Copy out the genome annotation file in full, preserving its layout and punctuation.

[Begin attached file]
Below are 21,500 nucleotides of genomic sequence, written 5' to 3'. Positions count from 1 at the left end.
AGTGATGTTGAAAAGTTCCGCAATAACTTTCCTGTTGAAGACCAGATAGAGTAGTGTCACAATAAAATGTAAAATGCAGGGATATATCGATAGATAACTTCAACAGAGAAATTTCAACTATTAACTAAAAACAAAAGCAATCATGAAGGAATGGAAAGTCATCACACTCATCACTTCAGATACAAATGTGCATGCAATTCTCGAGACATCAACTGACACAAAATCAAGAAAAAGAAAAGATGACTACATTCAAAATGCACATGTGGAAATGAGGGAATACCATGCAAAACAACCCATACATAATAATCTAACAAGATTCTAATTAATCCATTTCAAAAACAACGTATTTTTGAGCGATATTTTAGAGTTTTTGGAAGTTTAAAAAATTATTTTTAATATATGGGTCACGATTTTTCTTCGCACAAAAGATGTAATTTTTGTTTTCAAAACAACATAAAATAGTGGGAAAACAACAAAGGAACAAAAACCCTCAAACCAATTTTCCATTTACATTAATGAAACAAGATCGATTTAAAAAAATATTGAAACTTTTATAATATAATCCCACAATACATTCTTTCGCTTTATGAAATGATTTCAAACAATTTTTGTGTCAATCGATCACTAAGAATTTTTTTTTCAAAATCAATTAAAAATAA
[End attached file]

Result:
Below are 21,500 nucleotides of genomic sequence, written 5' to 3'. Positions count from 1 at the left end.
AGTGATGTTGAAAAGTTCCGCAATAACTTTCCTGTTGAAGACCAGATAGAGTAGTGTCACAATAAAATGTAAAATGCAGGGATATATCGATAGATAACTTCAACAGAGAAATTTCAACTATTAACTAAAAACAAAAGCAATCATGAAGGAATGGAAAGTCATCACACTCATCACTTCAGATACAAATGTGCATGCAATTCTCGAGACATCAACTGACACAAAATCAAGAAAAAGAAAAGATGACTACATTCAAAATGCACATGTGGAAATGAGGGAATACCATGCAAAACAACCCATACATAATAATCTAACAAGATTCTAATTAATCCATTTCAAAAACAACGTATTTTTGAGCGATATTTTAGAGTTTTTGGAAGTTTAAAAAATTATTTTTAATATATGGGTCACGATTTTTCTTCGCACAAAAGATGTAATTTTTGTTTTCAAAACAACATAAAATAGTGGGAAAACAACAAAGGAACAAAAACCCTCAAACCAATTTTCCATTTACATTAATGAAACAAGATCGATTTAAAAAAATATTGAAACTTTTATAATATAATCCCACAATACATTCTTTCGCTTTATGAAATGATTTCAAACAATTTTTGTGTCAATCGATCACTAAGAATTTTTTTTTCAAAATCAATTAAAAATAA